Five Minutes with….Chad Gaudin

It seems that everywhere you turn kids are preparing to go back to school. Every store has school supplies up front at reduced prices. I have to admit, it’s hard to pass by the Trapper Keepers (yes they’re back!) and resist purchasing one. And the smell of fresh crayons is one of my favorites and brings me right back to first grade.

GAUDIN HEADSHOT5.jpgMost colleges resume early next week, followed shortly by elementary schools and high schools. Some Cubs players are even volunteering to ring the first bell of the year at a few of our nearby Chicago Public Schools when they commence.

Thankfully, the summer doesn’t end at Wrigley Field for at least another six weeks. I asked congenial relief pitcher Chad Gaudin what he remembers from his school days in Louisiana and about his habits as a pupil.

VL:  How did you plan for going back to school when you were young?

Chad Gaudin: We usually went to Office Max or Target to get school supplies and that was the actual day that you focus on going back to school within the next week or so. I used to just really try to focus on the week or weekend before going back–like it was the last hurrah.

VL:  What was your strongest subject in school?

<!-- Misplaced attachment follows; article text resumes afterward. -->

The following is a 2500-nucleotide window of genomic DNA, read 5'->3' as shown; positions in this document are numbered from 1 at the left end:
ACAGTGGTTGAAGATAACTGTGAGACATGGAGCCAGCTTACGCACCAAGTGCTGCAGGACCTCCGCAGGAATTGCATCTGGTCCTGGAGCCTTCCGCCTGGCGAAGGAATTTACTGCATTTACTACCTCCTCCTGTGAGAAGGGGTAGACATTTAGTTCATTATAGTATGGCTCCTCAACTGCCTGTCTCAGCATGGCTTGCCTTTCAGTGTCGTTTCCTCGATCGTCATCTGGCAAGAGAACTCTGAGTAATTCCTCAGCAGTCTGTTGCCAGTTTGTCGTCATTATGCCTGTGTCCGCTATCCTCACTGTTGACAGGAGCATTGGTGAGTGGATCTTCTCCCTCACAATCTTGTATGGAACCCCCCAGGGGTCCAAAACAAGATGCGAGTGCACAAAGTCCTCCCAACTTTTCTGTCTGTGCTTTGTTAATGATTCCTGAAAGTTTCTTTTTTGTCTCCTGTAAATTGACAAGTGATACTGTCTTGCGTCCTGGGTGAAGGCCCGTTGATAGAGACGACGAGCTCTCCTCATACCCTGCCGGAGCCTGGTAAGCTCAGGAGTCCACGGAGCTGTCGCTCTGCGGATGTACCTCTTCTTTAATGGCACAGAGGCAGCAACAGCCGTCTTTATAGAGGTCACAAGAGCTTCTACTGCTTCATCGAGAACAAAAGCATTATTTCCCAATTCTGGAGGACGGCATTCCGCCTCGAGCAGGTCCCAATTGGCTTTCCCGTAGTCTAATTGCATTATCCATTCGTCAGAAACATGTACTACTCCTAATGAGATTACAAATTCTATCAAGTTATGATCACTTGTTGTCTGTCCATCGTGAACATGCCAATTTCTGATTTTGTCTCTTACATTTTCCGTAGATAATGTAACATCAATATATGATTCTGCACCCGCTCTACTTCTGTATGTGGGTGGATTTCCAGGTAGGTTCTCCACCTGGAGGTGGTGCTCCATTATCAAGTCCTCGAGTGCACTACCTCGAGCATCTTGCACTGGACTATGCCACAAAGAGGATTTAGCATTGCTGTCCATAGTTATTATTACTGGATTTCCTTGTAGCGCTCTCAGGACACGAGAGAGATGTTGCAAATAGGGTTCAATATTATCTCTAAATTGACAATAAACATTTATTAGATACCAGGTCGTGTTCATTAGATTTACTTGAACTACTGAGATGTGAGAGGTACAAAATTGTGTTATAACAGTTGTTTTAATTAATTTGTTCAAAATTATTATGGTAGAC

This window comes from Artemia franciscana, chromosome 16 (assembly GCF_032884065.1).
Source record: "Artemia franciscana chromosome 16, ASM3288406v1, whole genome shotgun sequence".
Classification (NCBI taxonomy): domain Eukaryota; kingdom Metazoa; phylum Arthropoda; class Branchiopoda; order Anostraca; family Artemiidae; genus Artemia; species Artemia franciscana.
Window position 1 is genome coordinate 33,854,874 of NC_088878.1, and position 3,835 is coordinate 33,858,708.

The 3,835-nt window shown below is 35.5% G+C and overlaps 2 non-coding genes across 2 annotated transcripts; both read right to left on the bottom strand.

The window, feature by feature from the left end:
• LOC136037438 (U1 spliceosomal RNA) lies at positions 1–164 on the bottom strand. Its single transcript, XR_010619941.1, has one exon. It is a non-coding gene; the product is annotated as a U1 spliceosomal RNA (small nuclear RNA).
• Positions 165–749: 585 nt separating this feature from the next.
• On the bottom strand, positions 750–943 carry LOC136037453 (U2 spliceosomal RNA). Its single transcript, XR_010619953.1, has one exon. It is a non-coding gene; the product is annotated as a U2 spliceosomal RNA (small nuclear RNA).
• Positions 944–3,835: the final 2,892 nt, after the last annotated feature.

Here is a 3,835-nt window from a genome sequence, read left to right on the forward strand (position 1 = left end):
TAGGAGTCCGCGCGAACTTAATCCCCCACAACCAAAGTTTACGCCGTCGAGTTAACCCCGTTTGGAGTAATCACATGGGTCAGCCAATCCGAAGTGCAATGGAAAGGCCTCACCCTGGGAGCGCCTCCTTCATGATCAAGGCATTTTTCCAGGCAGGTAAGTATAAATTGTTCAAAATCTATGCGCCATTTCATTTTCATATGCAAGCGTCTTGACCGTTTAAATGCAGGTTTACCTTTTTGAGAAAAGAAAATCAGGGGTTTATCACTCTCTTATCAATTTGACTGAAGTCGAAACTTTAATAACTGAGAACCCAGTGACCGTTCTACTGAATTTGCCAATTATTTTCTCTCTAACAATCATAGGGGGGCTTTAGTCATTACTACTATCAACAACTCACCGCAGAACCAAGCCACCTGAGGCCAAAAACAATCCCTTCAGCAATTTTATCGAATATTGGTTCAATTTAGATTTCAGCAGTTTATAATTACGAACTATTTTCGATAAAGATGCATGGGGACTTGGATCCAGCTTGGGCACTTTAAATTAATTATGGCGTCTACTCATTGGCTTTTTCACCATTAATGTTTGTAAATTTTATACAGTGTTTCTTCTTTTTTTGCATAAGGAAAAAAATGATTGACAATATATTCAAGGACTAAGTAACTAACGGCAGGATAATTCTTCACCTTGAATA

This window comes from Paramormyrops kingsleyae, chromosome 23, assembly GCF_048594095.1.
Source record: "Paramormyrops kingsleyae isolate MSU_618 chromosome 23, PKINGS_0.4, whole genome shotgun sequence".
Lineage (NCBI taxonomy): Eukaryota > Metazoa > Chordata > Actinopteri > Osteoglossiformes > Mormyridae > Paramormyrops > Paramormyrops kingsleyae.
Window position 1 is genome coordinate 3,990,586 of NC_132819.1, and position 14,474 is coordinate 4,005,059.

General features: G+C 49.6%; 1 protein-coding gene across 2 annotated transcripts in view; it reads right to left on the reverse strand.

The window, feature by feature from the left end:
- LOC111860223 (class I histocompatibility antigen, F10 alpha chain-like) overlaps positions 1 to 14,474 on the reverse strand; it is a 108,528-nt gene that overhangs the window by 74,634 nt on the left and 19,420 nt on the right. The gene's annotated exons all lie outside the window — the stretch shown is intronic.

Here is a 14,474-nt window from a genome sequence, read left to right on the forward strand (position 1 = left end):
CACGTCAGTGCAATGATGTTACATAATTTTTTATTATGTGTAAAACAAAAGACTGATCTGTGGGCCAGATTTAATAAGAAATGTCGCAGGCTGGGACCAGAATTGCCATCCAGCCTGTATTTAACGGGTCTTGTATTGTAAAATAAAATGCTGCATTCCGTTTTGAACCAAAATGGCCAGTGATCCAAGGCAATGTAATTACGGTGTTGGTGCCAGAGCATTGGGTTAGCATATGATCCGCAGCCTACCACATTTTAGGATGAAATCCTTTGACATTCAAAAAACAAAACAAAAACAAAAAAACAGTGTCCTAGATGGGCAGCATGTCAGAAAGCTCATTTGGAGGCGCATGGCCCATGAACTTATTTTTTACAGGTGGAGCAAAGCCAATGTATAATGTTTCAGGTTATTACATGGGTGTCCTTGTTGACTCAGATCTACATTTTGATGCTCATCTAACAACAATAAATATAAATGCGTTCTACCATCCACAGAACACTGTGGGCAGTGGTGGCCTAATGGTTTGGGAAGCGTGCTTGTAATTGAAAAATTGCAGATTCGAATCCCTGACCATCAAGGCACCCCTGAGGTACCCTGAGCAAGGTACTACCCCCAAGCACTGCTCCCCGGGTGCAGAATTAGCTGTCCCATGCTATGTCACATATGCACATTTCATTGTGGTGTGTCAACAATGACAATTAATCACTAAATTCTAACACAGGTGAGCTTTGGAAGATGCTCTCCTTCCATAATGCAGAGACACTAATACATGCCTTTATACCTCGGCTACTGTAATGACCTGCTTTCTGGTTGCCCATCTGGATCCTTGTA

CG: Probably Science was my best subject, stuff like Biology that had a lot to do with animals…nothing too theoretical, though.

VL:  What was your weakest?

CG: Any kind of math in general, like geometry. And I had problems with equations.

VL:  Describe yourself as a student. Were you the teacher’s pet or class clown?

CG: I was an average kid who didn’t get into trouble much. I didn’t look for trouble but I wasn’t an angel. Pretty average.

VL:  Any awards come your way?

CG: I actually won an award for reciting a poem in 5th grade. I got a lot of baseball awards and that kind of stuff. I got A’s and B’s. I also got Most Likely to Succeed in Sports.

VL:  What grade did you enjoy most?

CG: I would say my junior year in high school. You are on your way to being a senior, but you still have another year to plan for all the changes.

–Jennifer Dedes Nowak

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